This last weekend, I was at a DevOps summit that included a wealth of different perspectives, from some of the early founders of the approach to many people who are applying it to their organizations today. For those of you who aren’t familiar with DevOps, it’s a set of practices that apply Agile and Lean (popular in development) to operations teams. It also seeks to leverage these same approaches to speed the handoffs between these groups.

My particular approach to DevOps has focused on the second part, measuring and speeding the handoffs between these two groups. Sometimes, I talk about these handoffs in formal terms – like traditional documentation like manuals or formal knowledge articles. In the summit, Ben Rockwood (the Director of IT & Operations at Chef Software) rightly pointed out in our session that the one of the goals of creating great software is to make the manual unnecessary.

But that doesn’t mean that there isn’t knowledge to hand off, both internally to the operations teams and externally to customers or end users of the solutions we build. But that knowledge will look different than it does today.

Matt Hooper (Product Evangelist – Service Management ITSM DevOps at LANDESK Software), in this same summit, points to a critical distinction that we need to make when we talk about knowledge in DevOps.

DevOps knowledge is contained in artifacts not articles

In knowledge management practices (like Knowledge-Centered Support or KCS), an article is a short, formatted slice of knowledge. Artifacts are containers for knowledge in any form.  Some of these artifacts are purpose-built for hand-offs between organizational units. Stefania Bandini (et. al.) discusses specific forms of knowledge that are boundary artifacts. They say that artifacts “… can also play the role of boundary objects (Bowker et al., 1997) living at the border between different groups (CoPs) and supporting the coordination of the activities performed by the actors constituting them.” In most organizations, boundary artifacts that deliver knowledge from development to operations (and eventually to support) teams already exist and vary in complexity and formality.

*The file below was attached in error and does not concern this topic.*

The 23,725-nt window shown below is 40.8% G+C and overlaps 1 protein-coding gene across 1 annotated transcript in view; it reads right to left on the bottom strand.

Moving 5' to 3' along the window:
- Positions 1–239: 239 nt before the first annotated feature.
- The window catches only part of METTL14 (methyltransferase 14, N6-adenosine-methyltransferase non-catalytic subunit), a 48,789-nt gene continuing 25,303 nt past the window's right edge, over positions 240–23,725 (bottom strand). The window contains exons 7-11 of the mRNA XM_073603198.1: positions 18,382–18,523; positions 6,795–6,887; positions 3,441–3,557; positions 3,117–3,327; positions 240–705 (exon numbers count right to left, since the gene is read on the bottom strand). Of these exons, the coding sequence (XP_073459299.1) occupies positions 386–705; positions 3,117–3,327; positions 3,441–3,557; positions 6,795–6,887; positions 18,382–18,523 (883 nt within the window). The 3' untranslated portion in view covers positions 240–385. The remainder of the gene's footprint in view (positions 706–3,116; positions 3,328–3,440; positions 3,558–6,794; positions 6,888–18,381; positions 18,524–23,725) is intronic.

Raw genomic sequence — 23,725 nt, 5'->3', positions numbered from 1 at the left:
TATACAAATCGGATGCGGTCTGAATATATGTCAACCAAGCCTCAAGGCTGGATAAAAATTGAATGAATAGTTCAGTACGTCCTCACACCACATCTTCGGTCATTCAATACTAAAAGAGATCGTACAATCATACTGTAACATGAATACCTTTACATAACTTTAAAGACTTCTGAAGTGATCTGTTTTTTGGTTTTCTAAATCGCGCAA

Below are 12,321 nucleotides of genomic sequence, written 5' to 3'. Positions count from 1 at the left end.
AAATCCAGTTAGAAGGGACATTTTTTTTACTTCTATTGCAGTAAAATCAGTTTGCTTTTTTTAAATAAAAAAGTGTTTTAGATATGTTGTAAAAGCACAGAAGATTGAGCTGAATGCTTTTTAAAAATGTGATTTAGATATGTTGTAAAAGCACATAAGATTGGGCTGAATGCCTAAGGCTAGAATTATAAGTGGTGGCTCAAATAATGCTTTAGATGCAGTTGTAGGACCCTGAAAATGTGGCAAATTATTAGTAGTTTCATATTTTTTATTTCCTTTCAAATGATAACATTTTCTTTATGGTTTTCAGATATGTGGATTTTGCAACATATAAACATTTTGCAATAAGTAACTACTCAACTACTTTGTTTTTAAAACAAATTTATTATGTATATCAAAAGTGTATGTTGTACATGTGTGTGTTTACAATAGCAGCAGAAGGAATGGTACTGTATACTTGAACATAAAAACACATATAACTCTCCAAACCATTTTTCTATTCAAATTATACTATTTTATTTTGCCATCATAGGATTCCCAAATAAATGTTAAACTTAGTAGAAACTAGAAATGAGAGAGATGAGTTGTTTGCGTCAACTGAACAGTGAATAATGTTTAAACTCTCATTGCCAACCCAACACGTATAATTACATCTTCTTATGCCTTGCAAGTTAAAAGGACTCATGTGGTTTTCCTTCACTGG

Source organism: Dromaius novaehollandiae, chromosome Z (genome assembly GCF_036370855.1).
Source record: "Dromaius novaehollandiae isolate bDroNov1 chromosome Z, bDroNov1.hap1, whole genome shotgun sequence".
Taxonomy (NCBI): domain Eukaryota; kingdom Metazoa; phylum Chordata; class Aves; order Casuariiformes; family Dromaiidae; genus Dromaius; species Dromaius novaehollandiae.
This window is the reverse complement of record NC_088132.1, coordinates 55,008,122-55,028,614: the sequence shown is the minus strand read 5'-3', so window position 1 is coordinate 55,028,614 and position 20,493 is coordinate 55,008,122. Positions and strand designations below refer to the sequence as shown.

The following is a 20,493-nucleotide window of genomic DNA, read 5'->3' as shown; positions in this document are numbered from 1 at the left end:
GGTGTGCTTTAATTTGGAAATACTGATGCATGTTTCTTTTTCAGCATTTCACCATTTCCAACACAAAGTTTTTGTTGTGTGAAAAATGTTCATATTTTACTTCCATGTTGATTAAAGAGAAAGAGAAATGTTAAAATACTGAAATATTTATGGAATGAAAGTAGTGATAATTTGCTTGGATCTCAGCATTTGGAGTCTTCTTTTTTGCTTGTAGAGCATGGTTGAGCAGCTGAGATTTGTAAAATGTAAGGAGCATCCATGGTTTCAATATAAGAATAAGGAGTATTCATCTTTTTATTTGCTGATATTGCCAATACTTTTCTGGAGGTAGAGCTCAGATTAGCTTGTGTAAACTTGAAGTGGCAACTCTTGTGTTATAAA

You can think about an article as the invitation to a wedding. It conveys specific information very quickly. What time is the ceremony? Where will it be? Can I bring a plus one? The guest book is an artifact. It contains information that the maried couple will need later – to write thank-you notes, for example – but not in a pre-formatted way. In development activities, there are lots of these artifacts, some of which look like articles, but most of which do not.

These artifacts will change AND we still need to measure them

As our approaches to developing and implementing products change, so will these artifacts. We are likely to see many more artifacts that don’t look like any of the ones we have seen before, like

  • Short videos explaining user experience context to help with infrastructure sizing
  • In-application “orientations” to features and functions
  • Workflow templates in release management tools

But their purpose remains the same – to capture and transfer knowledge and aid in the coordination of activities between groups, like development and operations teams. As a result, we need feedback loops in place to ensure that they are provided the needed knowledge with a few clarifications as possible. Counting those loops and trending them over time can form the foundation for a proxy measurement of the handoff process, itself (as you can see in my article on measuring knowledge handoffs in DevOps) and the effectiveness of the artifacts in facilitating that process.

In my next blog, I will talk about the challenges that this capture and transfer represent and some specific, actionable ways to address them.

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